The scene stealing Joker.
Batman: Mask of the Phantasm was my sixteen year old son's favorite movie when he was young. He would watch the video all the time, even though a couple of scenes scared him to the point that he would watch it from behind a chair. He had not seen it in years, so we decided to revisit it.
The first thing that struck me about this film is that it is not computer animated. Most scenes have very little detail, and some of the drawings seem downright amateurish. It resembles the animated television show, with the same voice actors. As that show set a new standard for super hero cartoons, this movie proves that animation quality matters less than a good script.
Mask of the Phantasm includes Batman's origin, but the real plot is Batman dealing with a vigilante, The Phantasm, who is killing off mobsters. Bruce Wayne meanwhile is dealing with the return of a former lover. Their relationship is more solid and emotional than any of Batman's love interests in the live action films prior to Nolan taking over.
Although there is a nice back story, there is still plenty of tense action. One of the best sequences involves Batman almost having his secret identity exposed after getting his butt kicked by the Phantasm and chased by the police. This film features several scenes with blood. The tone of Mask of the Phantasm is very serious and dark. Christopher Nolan definitely took his cue from this film over any of the previous live action ones.
Everyone but Commissioner Gordon believes Batman is behind the killings. A nervous mob boss hires The Joker, played with relish by Hamil, to kill the Bat, "What do I look like, pest control?" The Joker has many great lines, "What does an old timer like you, want with a two timer like me." The Joker use to be a gang member and becomes the Phantasm's next intended victim. This creates an exciting climactic three way battle.
Batman: Mask of the Phantasm proves that a great animated film does not need computer graphics, or a famous lead actor. A movie, whether animated or live action, has simply got to be well written, You must connect with the characters and want to see them through their challenges. This may be a minor film in the Batman movie library, but it remains one of the best. In case your wondering, my sixteen year old agrees.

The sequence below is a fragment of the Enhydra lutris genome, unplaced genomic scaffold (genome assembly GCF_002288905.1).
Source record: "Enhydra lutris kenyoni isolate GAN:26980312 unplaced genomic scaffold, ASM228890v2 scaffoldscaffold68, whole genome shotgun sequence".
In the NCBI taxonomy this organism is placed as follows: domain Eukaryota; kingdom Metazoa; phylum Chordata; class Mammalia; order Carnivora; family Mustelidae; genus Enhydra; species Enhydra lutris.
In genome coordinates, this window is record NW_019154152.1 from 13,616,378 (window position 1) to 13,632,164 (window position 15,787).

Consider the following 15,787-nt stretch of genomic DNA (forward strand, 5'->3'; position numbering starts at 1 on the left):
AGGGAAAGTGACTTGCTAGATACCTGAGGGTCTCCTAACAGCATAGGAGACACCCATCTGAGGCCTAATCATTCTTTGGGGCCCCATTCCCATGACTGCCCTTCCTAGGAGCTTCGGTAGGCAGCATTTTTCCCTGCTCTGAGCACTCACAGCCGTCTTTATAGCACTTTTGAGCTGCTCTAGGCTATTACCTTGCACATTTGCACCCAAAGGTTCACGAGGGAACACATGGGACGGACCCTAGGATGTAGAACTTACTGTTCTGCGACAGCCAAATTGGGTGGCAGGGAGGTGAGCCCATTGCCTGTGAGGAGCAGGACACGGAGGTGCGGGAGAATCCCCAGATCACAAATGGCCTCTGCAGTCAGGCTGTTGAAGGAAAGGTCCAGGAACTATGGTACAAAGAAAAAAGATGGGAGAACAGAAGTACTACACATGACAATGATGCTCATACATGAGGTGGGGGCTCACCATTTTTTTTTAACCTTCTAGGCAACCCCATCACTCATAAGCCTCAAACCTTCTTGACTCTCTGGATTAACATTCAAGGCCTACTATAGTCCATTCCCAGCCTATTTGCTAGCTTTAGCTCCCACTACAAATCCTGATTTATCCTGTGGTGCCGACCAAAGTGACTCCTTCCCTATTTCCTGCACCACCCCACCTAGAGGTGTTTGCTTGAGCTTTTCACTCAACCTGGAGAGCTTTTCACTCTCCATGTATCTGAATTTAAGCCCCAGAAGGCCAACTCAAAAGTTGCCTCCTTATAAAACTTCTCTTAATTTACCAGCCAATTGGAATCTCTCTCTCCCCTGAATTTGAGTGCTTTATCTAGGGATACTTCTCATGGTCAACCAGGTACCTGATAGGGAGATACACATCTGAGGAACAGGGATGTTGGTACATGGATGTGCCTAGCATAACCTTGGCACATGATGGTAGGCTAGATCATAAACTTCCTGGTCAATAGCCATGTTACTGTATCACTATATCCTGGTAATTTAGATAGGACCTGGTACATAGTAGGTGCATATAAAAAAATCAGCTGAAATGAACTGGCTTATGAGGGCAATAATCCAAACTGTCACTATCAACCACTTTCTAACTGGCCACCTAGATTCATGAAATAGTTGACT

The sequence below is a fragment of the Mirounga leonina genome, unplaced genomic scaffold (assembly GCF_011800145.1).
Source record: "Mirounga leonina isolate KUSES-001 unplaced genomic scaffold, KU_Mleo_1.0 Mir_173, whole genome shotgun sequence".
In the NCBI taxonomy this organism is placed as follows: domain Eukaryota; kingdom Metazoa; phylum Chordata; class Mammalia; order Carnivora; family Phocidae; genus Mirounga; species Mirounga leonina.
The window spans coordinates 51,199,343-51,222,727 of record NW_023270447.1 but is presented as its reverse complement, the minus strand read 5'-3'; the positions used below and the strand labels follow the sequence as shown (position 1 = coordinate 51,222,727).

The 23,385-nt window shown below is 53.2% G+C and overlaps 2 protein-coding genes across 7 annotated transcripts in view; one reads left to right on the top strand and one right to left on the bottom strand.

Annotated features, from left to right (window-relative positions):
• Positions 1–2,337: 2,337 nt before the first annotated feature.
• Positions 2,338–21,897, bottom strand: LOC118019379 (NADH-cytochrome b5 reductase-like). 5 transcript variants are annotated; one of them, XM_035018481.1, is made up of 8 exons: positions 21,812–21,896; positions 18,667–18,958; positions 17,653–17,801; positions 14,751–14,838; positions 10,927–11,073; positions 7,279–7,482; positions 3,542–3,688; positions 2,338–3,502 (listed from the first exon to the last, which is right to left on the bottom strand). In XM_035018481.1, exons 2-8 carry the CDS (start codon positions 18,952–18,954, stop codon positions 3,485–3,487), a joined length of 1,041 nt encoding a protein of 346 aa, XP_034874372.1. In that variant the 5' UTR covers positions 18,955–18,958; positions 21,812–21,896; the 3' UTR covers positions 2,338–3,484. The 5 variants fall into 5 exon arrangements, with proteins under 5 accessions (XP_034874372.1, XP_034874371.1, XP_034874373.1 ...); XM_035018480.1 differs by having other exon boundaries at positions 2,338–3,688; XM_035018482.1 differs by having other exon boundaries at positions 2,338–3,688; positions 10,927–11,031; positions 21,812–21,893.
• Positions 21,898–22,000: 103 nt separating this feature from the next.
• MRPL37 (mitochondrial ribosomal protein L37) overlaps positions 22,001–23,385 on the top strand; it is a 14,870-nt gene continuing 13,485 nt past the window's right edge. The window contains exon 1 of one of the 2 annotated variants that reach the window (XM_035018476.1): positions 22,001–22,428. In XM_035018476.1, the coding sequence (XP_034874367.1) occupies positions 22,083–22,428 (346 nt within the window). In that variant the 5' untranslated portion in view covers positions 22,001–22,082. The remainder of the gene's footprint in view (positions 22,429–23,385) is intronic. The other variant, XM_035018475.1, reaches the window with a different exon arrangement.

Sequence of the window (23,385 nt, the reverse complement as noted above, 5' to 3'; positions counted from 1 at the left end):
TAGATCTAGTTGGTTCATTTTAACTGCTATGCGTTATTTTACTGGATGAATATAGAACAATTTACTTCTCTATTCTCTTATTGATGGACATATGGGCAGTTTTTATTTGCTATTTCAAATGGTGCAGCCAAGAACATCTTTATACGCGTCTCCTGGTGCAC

Batman dons the cowl and seals his fate.
This is one of the best representations of Batman ever to be put on film. At the time of its release, it was the best. The Tim Burton movies are a miscast mess (apart from Michelle Pfeiffer as Catwoman) and the old series was campy fun, but not to be taken seriously. Mask of the Phantasm (and the TV series it's a spin-off of) captured exactly the right tone and features some great voice work.
One of my favorite things about this movie is that it seems to be set in the 1940s. Batman works great in a film noir setting. The cars, the clothes and the style all set this movie in the 1940s. Only Batman's Bat-Wing and the computer in his bat cave seem too modern for the story. The plot and the dialogue all seem as if they could have come straight out of an old movie.
I also enjoyed the love interest that gives Bruce Wayne even more depth than normal. The way the story is told in flashbacks is well done because it keeps the action happening, but intersperses it with a surprisingly sophisticated love story.
While a script is definitely more important than extra cool animation, good voice acting is also important. Mark Hamill is definitely great as the Joker, stealing most scenes he appears in, but so is Kevin Conroy as Batman. He has a very deep booming voice that definitely fits the role.
The Christopher Nolan Batman films are great, but they could learn a thing or two from this movie. It tells a great Batman tale and it does it in a less than epic running time.
Batman in his proper film noir setting in Mask of the Phantasm.
The old-fashioned animation style used here may lack the sophistication and detail of computer generated images but it works very well for the story. Like Scott I really appreciated the 1940s film noir look with all the sharp camera angles and ominous shadows. The scenes are shot like a live action movie. Batman spying on Andrea and the City Councilman while perched on a ledge in the pouring rain comes to mind.
The story, which has obvious appeal for children as my nephew’s love for it proves, seems to be aimed more at adults. The plentiful action carries a real sense of danger. It isn’t campy like the old television series and it features the right amount of hand-to-hand fisticuffs. Something I have always felt was missing from the live action movies.
As Scott mentioned, it features a rather adult love story being told in flashback. The relationship between Bruce/Batman and Andrea is well-written. Their relationship is romantic; they share several passionate lip-locks that an embarrassed Alfred keeps walking in on.
I concur with Eric about the voice-over talents. Everyone in the impressive cast does a great job with Mark Hamill stealing every scene he’s in as the hammy Joker. Dana Delaney uses just the right sultry tone for her femme fatale.
The mystery is decent and I didn’t guess the identity of the Phantasm. My only complaint is that its powers are never fully explained. Just how it manages to disappear in a puff of smoke at will is one of those details you just have to accept. But hey this is a cartoon after all so it really doesn’t detract from the movie. Batman: Mask of the Phantasm is a great blueprint for anyone seeking to create a film of the iconic superhero, be it live action or animated.
Photos © Copyright Warner Bros. Pictures (1993)